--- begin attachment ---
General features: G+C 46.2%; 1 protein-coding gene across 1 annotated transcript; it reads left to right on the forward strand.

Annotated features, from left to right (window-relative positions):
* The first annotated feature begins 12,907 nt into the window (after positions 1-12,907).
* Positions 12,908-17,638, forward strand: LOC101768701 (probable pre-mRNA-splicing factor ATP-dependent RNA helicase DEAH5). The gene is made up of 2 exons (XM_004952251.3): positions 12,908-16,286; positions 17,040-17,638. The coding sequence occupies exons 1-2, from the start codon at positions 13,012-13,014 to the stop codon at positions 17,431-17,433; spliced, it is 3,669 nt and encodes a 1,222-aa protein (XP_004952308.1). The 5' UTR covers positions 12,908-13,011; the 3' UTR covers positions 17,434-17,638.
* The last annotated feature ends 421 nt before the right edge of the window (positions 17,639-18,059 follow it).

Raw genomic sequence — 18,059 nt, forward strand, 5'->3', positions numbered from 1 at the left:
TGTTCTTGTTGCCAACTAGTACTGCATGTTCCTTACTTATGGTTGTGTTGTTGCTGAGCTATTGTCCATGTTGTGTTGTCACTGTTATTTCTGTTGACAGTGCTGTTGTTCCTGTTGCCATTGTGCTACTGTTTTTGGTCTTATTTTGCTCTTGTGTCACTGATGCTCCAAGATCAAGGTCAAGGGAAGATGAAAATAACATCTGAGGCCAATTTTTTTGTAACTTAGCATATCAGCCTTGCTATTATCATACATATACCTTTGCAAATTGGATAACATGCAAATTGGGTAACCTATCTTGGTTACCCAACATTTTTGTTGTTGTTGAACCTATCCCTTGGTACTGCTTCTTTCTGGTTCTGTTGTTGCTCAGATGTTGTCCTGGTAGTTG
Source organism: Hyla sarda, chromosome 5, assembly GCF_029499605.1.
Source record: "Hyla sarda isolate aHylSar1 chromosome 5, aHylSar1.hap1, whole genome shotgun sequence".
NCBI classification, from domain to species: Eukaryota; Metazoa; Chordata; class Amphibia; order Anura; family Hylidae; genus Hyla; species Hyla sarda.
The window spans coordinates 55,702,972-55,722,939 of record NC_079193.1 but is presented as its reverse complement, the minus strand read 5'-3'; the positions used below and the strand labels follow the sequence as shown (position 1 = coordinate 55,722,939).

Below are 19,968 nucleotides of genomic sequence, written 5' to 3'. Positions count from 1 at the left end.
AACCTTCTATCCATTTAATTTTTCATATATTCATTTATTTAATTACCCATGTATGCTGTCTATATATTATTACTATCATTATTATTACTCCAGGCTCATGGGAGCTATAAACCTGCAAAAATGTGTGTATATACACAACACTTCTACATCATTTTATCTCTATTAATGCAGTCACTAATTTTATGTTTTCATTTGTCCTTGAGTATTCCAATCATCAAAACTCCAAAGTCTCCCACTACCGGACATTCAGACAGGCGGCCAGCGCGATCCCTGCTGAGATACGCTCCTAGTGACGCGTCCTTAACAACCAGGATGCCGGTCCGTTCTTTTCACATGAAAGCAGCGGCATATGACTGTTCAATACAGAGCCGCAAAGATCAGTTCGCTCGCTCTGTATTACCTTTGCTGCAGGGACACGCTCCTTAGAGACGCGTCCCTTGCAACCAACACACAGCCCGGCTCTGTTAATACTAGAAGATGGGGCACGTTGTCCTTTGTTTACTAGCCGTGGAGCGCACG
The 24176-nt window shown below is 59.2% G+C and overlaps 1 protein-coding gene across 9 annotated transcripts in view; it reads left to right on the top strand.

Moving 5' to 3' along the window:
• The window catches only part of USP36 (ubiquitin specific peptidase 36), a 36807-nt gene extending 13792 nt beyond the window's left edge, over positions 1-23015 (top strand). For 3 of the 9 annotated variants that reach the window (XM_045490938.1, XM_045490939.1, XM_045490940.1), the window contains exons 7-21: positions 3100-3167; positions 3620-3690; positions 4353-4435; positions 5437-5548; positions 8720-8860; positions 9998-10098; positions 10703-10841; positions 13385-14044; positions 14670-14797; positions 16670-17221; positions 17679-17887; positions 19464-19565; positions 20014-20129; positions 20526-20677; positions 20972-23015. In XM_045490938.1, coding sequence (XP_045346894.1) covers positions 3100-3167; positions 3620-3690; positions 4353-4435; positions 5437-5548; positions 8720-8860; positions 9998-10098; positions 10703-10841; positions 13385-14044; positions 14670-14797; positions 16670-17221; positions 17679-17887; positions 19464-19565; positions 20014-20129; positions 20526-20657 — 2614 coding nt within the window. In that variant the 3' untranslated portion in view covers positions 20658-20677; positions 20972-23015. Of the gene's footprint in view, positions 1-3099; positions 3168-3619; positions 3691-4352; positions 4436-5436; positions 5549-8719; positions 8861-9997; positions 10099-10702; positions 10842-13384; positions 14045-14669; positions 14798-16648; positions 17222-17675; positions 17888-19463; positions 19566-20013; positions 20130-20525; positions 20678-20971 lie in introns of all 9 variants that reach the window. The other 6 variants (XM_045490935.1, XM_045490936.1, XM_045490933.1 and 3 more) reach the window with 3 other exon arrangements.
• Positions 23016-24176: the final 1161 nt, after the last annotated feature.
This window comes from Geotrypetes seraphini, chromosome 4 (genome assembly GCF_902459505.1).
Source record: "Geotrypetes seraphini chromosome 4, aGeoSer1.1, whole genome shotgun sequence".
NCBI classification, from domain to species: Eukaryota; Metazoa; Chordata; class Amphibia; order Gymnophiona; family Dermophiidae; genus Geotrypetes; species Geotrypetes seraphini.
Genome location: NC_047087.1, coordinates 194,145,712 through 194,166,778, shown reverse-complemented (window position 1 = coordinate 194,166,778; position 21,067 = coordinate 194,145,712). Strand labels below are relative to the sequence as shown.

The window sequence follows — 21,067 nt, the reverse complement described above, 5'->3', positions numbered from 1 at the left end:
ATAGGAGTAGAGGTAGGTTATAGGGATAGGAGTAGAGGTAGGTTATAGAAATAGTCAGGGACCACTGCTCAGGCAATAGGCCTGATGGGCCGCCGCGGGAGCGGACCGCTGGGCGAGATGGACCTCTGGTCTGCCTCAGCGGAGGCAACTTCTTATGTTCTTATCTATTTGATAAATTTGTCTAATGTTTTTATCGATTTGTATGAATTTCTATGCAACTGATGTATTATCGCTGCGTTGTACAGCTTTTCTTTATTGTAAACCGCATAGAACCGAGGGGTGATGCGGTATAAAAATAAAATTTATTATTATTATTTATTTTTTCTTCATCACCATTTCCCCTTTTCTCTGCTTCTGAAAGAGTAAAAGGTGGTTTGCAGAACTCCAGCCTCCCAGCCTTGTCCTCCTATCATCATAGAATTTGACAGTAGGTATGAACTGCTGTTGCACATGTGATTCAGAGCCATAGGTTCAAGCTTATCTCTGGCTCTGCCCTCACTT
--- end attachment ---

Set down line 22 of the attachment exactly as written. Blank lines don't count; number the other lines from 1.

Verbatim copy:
The window sequence follows — 21,067 nt, the reverse complement described above, 5'->3', positions numbered from 1 at the left end: